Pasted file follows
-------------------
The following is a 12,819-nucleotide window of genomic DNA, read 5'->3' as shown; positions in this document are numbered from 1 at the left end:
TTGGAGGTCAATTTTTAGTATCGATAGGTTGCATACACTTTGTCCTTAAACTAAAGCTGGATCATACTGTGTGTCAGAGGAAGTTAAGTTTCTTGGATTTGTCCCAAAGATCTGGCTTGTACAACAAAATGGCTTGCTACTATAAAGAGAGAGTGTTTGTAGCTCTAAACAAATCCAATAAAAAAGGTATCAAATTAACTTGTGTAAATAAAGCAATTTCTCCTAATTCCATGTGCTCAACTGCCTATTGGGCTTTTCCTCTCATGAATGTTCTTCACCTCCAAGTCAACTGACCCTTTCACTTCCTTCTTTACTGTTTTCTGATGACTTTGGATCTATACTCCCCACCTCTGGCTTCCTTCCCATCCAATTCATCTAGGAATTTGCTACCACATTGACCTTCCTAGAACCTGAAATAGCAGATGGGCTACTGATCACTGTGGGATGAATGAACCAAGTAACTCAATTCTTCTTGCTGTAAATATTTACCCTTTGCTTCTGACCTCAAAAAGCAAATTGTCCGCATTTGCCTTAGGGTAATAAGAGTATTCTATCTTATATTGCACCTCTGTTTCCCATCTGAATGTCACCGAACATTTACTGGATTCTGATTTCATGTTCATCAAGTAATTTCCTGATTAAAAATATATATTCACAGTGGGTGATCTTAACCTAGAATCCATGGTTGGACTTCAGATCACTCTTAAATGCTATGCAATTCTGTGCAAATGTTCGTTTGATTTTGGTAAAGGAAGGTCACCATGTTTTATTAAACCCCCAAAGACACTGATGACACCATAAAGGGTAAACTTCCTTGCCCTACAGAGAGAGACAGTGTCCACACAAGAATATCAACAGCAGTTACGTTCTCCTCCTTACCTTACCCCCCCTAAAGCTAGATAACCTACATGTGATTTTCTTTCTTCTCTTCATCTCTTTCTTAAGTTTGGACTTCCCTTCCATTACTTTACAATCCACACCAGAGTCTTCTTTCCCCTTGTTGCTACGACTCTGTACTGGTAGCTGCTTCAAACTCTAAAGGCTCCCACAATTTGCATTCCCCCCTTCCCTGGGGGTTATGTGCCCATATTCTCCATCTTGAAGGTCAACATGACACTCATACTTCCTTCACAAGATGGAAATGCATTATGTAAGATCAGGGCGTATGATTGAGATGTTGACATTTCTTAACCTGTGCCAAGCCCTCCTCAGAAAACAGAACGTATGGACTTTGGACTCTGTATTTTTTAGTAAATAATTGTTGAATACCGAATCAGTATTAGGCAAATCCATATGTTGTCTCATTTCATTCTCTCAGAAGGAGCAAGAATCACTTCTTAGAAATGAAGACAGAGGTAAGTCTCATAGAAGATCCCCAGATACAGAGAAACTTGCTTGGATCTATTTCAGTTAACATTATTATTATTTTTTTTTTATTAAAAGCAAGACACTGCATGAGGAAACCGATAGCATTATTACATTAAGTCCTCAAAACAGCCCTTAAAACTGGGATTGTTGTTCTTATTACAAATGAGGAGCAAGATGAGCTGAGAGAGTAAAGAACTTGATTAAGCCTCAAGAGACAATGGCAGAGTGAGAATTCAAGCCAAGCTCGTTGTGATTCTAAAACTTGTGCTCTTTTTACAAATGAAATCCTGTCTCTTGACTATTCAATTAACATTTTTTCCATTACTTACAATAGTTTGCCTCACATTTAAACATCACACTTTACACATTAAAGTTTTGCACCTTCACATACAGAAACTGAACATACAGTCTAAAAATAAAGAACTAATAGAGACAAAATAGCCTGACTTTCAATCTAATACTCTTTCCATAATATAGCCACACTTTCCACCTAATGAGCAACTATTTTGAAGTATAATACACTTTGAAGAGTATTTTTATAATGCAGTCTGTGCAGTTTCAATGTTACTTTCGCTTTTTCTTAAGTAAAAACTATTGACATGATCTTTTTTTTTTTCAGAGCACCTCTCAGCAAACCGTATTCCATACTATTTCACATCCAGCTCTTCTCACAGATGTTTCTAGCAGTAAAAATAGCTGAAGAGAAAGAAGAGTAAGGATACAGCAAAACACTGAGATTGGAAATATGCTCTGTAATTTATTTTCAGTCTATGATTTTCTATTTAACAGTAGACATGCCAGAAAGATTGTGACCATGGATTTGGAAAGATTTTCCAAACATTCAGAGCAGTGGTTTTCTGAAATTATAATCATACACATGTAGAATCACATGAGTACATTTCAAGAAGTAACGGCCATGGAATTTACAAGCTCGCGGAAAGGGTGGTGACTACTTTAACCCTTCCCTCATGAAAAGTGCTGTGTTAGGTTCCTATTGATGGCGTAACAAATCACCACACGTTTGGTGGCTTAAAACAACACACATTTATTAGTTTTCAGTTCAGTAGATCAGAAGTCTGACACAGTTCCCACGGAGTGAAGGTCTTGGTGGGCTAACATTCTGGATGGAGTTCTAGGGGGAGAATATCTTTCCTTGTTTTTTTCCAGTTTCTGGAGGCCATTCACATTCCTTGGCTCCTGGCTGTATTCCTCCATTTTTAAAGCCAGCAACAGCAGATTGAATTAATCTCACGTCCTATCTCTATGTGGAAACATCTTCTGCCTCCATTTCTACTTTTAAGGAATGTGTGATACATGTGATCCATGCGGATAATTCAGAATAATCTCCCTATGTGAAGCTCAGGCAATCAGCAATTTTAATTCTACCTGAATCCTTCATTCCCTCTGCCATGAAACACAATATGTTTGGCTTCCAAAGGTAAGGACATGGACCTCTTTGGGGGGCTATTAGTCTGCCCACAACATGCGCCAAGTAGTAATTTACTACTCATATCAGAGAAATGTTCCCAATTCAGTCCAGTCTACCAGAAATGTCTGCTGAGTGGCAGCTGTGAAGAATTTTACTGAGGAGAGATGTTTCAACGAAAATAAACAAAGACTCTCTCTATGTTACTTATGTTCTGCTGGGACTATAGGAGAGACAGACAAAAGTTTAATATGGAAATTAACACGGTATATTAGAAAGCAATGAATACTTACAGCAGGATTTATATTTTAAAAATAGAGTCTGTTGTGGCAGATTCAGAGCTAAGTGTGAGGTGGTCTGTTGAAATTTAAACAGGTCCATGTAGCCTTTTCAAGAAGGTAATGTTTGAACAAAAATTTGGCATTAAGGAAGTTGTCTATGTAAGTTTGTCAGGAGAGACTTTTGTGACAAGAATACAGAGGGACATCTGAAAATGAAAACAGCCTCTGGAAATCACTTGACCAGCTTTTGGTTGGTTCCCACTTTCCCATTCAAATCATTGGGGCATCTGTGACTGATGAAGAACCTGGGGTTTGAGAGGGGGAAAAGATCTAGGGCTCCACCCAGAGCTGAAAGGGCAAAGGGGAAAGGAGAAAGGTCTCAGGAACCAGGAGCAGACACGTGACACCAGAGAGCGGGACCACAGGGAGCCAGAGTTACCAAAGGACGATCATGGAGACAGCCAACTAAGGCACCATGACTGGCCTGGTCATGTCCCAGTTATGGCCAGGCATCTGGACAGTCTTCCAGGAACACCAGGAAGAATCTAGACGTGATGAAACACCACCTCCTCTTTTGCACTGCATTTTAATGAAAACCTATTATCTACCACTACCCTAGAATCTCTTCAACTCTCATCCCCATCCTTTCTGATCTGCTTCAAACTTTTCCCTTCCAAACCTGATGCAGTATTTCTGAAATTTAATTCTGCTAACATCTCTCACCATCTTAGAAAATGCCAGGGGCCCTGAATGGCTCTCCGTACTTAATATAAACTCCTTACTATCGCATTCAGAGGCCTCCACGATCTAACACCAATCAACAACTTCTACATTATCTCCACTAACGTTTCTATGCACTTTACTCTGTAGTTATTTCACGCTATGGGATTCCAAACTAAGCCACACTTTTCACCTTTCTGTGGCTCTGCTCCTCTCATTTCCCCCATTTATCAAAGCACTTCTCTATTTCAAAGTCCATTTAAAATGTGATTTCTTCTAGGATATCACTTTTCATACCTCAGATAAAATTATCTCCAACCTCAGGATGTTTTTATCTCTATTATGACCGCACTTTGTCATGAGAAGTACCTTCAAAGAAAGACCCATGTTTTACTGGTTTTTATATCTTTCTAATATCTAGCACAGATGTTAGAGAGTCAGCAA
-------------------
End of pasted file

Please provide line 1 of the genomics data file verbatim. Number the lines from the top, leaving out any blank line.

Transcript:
The following is a 12,819-nucleotide window of genomic DNA, read 5'->3' as shown; positions in this document are numbered from 1 at the left end: